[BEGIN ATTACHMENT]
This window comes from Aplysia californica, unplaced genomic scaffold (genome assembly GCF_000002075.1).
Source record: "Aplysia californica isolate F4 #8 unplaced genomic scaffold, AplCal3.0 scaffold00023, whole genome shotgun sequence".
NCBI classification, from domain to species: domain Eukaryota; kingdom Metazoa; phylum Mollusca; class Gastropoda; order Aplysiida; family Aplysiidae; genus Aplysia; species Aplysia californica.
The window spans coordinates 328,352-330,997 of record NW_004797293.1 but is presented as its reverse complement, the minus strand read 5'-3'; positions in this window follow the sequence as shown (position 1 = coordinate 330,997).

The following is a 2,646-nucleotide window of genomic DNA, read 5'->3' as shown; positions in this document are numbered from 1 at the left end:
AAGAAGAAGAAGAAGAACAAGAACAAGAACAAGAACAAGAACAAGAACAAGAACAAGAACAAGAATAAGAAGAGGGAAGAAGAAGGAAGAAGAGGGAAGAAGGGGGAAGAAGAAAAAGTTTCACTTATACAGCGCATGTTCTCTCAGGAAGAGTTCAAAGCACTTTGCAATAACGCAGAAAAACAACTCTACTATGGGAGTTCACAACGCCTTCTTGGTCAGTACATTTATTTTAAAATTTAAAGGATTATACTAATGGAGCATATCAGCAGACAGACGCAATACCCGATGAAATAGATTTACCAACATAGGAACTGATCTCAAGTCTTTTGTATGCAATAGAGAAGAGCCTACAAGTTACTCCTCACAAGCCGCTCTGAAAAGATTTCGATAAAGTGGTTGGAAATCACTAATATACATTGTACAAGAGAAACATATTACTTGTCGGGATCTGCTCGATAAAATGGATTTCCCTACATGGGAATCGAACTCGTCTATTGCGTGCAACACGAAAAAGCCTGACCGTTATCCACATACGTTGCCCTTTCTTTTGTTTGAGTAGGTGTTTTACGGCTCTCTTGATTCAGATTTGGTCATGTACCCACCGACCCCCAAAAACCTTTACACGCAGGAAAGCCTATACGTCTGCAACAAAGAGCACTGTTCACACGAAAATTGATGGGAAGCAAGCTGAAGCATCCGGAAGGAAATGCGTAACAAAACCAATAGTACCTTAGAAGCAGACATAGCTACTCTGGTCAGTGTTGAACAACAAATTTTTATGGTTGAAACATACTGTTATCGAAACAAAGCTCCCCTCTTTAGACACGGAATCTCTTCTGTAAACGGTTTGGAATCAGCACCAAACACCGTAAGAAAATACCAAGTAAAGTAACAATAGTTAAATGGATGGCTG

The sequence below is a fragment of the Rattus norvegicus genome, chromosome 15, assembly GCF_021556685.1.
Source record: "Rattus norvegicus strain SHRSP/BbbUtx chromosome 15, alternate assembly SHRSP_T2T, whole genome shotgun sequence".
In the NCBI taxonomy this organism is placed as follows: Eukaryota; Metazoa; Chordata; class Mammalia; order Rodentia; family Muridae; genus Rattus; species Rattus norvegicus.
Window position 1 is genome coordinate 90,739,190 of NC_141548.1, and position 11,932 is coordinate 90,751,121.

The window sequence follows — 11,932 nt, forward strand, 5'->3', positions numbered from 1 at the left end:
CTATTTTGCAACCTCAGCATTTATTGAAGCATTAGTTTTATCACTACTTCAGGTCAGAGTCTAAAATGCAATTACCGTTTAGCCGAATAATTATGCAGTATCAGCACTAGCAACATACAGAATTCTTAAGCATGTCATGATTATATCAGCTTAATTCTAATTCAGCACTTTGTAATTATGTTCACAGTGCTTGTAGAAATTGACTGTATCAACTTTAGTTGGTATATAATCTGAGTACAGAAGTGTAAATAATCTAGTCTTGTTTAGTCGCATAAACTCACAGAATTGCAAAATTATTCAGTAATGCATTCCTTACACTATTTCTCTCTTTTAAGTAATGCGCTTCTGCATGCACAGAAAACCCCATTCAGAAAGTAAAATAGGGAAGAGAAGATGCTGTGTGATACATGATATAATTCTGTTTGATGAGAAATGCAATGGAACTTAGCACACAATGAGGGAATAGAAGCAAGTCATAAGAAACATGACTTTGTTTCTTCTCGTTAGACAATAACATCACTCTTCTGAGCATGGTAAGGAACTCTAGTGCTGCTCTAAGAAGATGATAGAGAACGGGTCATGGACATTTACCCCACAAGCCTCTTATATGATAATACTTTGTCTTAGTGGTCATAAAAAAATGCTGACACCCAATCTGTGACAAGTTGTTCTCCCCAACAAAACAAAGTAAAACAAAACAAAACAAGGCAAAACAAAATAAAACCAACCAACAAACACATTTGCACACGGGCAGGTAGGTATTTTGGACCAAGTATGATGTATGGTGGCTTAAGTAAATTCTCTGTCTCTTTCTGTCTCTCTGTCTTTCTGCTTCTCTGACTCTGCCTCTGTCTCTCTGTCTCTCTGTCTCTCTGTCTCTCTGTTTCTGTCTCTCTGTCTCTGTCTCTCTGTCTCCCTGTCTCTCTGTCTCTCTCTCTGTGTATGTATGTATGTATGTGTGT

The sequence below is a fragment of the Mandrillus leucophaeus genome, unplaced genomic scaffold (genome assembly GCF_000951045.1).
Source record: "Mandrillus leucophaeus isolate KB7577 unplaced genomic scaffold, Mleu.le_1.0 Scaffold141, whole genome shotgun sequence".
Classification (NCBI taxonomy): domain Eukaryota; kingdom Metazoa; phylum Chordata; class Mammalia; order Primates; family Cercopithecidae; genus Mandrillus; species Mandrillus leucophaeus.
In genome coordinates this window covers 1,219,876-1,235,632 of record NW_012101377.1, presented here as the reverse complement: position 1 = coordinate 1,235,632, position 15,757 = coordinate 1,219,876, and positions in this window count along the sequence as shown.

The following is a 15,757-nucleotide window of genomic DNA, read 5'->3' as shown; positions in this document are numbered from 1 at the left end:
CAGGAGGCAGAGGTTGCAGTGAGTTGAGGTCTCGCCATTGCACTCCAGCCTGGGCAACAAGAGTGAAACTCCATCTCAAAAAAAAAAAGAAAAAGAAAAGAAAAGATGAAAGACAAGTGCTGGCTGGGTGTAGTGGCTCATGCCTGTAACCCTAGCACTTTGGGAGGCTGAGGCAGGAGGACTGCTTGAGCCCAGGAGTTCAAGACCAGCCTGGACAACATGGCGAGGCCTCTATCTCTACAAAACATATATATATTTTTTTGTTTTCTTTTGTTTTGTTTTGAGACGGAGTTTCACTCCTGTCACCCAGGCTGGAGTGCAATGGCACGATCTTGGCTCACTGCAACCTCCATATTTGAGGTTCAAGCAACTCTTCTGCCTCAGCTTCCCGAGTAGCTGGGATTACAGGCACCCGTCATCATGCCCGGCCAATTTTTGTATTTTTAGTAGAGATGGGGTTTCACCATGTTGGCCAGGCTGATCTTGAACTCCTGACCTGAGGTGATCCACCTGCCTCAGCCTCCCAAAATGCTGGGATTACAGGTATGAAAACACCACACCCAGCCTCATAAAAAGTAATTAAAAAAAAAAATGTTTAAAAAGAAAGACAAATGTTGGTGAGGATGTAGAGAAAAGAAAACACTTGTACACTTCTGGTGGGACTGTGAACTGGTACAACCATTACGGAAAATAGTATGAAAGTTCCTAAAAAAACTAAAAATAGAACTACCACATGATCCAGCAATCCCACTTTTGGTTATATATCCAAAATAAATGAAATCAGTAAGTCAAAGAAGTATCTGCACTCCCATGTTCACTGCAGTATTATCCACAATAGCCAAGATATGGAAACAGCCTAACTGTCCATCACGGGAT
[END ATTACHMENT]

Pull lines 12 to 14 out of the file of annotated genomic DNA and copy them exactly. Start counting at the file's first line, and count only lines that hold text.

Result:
CTATTTTGCAACCTCAGCATTTATTGAAGCATTAGTTTTATCACTACTTCAGGTCAGAGTCTAAAATGCAATTACCGTTTAGCCGAATAATTATGCAGTATCAGCACTAGCAACATACAGAATTCTTAAGCATGTCATGATTATATCAGCTTAATTCTAATTCAGCACTTTGTAATTATGTTCACAGTGCTTGTAGAAATTGACTGTATCAACTTTAGTTGGTATATAATCTGAGTACAGAAGTGTAAATAATCTAGTCTTGTTTAGTCGCATAAACTCACAGAATTGCAAAATTATTCAGTAATGCATTCCTTACACTATTTCTCTCTTTTAAGTAATGCGCTTCTGCATGCACAGAAAACCCCATTCAGAAAGTAAAATAGGGAAGAGAAGATGCTGTGTGATACATGATATAATTCTGTTTGATGAGAAATGCAATGGAACTTAGCACACAATGAGGGAATAGAAGCAAGTCATAAGAAACATGACTTTGTTTCTTCTCGTTAGACAATAACATCACTCTTCTGAGCATGGTAAGGAACTCTAGTGCTGCTCTAAGAAGATGATAGAGAACGGGTCATGGACATTTACCCCACAAGCCTCTTATATGATAATACTTTGTCTTAGTGGTCATAAAAAAATGCTGACACCCAATCTGTGACAAGTTGTTCTCCCCAACAAAACAAAGTAAAACAAAACAAAACAAGGCAAAACAAAATAAAACCAACCAACAAACACATTTGCACACGGGCAGGTAGGTATTTTGGACCAAGTATGATGTATGGTGGCTTAAGTAAATTCTCTGTCTCTTTCTGTCTCTCTGTCTTTCTGCTTCTCTGACTCTGCCTCTGTCTCTCTGTCTCTCTGTCTCTCTGTCTCTCTGTTTCTGTCTCTCTGTCTCTGTCTCTCTGTCTCCCTGTCTCTCTGTCTCTCTCTCTGTGTATGTATGTATGTATGTGTGT

The sequence below is a fragment of the Mandrillus leucophaeus genome, unplaced genomic scaffold (genome assembly GCF_000951045.1).
Source record: "Mandrillus leucophaeus isolate KB7577 unplaced genomic scaffold, Mleu.le_1.0 Scaffold141, whole genome shotgun sequence".